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Department of Economics

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Arts + Social Sciences › Economics

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Courtesy of Justine Mok.
"The experience has reinforced my desire to work for the federal government helping people, and it has also prompted me to consider a career in policy."

The blog was originally published on the SFU Economics News site on September 10 2021.

Even as a child, economics student Justine Mok loved helping others and she aspired to pursue a career that would allow her to make a meaningful difference. So it was fitting when she landed a co-op placement with Employment and Social Development Canada (ESDC), which works to improve the standard of living and quality of life for all Canadians through the labour market and social programs like the Employment Insurance (EI) program.

During this past year, the EI program has been especially crucial in helping many Canadians weather the economic challenges brought on by the pandemic. "The biggest highlight of this experience was the feeling that I was making a positive impact on people," says Mok. "Being able to put work towards helping someone else not only drives me to continue doing so but it also reminds me that I am investing in myself so that I can eventually go on to make a big difference for others." 

As a junior economist, Mok led and assisted analytical projects related to the design, use, and impact of the Employment Insurance (EI) program. She also developed research and analyses of economic issues using a variety of analytical tools and models. 

Mok's position with ESDC initially called for her to relocate to Ottawa but when it pivoted to a remote work placement, Mok did not let it deter her. "Working remotely did pose challenges but it also had its perks," says Mok. "I was still able to connect with many people within ESDC and I definitely feel like I've grown my network in a meaningful way."

For the economics major student who is also pursuing a minor in international studies, her work at ESDC has helped to define her career direction. Mok explains, "The experience has reinforced my desire to work for the federal government helping people, and it has also prompted me to consider a career in policy." 

Although her co-op work experience has strengthened her analytical and technical skills, one of the most valuable takeaways Mok learned was the importance of developing your writing skills for effective communication. "Although the style of writing was different, the concise writing and synthesizing of information required in W economics courses was helpful when writing summaries, briefing notes, and presentations."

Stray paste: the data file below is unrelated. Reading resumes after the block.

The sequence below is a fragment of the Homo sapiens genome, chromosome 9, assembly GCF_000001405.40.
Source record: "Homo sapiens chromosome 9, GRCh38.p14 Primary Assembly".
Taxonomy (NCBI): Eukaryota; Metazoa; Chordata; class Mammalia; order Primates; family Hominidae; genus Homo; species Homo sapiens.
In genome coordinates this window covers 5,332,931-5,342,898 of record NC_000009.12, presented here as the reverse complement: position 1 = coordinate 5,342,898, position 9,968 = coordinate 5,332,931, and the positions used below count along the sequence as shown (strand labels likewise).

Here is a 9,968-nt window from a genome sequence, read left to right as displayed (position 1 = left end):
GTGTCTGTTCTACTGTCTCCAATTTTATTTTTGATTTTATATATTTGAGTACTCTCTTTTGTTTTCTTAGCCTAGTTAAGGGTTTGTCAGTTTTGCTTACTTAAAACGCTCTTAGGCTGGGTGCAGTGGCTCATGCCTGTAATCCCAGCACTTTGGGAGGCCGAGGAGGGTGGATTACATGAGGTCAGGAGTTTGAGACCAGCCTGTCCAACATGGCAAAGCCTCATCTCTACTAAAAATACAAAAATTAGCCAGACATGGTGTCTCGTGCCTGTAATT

As Mok reflects on the past four months, she feels grateful for the support from the Arts Co-op office, "The help provided by the advisors were invaluable. They worked with me on improving my application documents, becoming more confident in job interviews, and developing work search strategies based on my experience and career goals."

Now in her last semester, the experience and connections Mok made during her co-op placement has paid off—ESDC has offered her a full-time position which she plans to accept after graduation. 

"For students considering co-op, it is a great opportunity that opens a lot of doors and helps you develop as a professional," says Mok. "With my new skillset and experience, I feel ready to face whatever is to come after graduation." 

Justine's Favourite Courses
  • ECON 355W - Economic Development

  • ECON 427W - Industrial Organization: Law and Economics 

  • ECON 448W - Seminar in the Economics of Crime 

  • LBST 307 - Unfree Labour and Modern Slavery: Understanding Coercion and Exploitation in Contemporary Labour Markets

  • IS 307 - International Ethics: Poverty, Environmental Change, and War 

  • Department of … Oct 19, 2021
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Department of Economics

SFU Staff
Arts + Social Sciences › Economics

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